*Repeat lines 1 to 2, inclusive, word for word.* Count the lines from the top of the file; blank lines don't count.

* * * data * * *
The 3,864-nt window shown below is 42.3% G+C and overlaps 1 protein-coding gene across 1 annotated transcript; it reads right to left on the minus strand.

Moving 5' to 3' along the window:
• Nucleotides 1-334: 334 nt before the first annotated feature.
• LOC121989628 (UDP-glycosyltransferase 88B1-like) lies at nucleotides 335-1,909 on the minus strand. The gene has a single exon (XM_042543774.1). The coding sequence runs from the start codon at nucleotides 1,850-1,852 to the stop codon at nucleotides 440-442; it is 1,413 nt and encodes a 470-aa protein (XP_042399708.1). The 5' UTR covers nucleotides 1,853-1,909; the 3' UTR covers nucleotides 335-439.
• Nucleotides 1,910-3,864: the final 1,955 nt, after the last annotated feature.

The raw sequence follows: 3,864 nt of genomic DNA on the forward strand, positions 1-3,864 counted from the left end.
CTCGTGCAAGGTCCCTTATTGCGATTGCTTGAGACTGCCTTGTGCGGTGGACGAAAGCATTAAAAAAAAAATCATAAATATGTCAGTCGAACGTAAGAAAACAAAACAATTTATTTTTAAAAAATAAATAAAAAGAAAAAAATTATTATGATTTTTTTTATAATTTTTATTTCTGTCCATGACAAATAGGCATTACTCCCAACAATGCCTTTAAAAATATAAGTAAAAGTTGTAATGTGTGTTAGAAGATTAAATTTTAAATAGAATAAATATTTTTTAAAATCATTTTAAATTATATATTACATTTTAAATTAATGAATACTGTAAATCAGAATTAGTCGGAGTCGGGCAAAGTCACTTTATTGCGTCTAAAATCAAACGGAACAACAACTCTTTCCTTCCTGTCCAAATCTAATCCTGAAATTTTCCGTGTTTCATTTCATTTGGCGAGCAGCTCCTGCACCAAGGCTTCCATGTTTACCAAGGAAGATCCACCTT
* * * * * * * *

The 3,864-nt window shown below is 42.3% G+C and overlaps 1 protein-coding gene across 1 annotated transcript; it reads right to left on the minus strand.

Moving 5' to 3' along the window: